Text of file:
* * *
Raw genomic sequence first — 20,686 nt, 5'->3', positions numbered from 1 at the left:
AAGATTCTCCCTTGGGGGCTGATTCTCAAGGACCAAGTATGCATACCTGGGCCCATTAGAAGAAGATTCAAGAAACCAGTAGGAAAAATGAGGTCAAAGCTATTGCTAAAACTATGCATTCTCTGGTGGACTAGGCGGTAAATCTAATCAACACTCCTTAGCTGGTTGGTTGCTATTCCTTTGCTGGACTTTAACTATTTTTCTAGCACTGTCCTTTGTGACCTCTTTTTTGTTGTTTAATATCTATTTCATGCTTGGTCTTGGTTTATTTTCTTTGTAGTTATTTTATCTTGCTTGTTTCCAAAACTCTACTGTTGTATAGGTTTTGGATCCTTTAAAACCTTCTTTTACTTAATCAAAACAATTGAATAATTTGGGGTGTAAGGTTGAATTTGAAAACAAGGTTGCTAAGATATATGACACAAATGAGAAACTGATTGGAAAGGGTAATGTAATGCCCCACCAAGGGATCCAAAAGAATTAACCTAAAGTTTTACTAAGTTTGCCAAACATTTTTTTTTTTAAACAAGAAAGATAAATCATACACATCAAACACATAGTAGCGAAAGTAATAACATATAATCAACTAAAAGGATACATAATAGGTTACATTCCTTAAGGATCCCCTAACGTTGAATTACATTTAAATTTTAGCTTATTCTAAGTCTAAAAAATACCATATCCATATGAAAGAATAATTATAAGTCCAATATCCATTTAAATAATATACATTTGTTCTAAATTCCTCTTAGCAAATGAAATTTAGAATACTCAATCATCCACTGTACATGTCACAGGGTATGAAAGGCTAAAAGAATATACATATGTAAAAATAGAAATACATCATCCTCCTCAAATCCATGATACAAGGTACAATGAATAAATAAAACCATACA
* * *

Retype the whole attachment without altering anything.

Raw genomic sequence first — 20,686 nt, 5'->3', positions numbered from 1 at the left:
AAGATTCTCCCTTGGGGGCTGATTCTCAAGGACCAAGTATGCATACCTGGGCCCATTAGAAGAAGATTCAAGAAACCAGTAGGAAAAATGAGGTCAAAGCTATTGCTAAAACTATGCATTCTCTGGTGGACTAGGCGGTAAATCTAATCAACACTCCTTAGCTGGTTGGTTGCTATTCCTTTGCTGGACTTTAACTATTTTTCTAGCACTGTCCTTTGTGACCTCTTTTTTGTTGTTTAATATCTATTTCATGCTTGGTCTTGGTTTATTTTCTTTGTAGTTATTTTATCTTGCTTGTTTCCAAAACTCTACTGTTGTATAGGTTTTGGATCCTTTAAAACCTTCTTTTACTTAATCAAAACAATTGAATAATTTGGGGTGTAAGGTTGAATTTGAAAACAAGGTTGCTAAGATATATGACACAAATGAGAAACTGATTGGAAAGGGTAATGTAATGCCCCACCAAGGGATCCAAAAGAATTAACCTAAAGTTTTACTAAGTTTGCCAAACATTTTTTTTTTTAAACAAGAAAGATAAATCATACACATCAAACACATAGTAGCGAAAGTAATAACATATAATCAACTAAAAGGATACATAATAGGTTACATTCCTTAAGGATCCCCTAACGTTGAATTACATTTAAATTTTAGCTTATTCTAAGTCTAAAAAATACCATATCCATATGAAAGAATAATTATAAGTCCAATATCCATTTAAATAATATACATTTGTTCTAAATTCCTCTTAGCAAATGAAATTTAGAATACTCAATCATCCACTGTACATGTCACAGGGTATGAAAGGCTAAAAGAATATACATATGTAAAAATAGAAATACATCATCCTCCTCAAATCCATGATACAAGGTACAATGAATAAATAAAACCATACA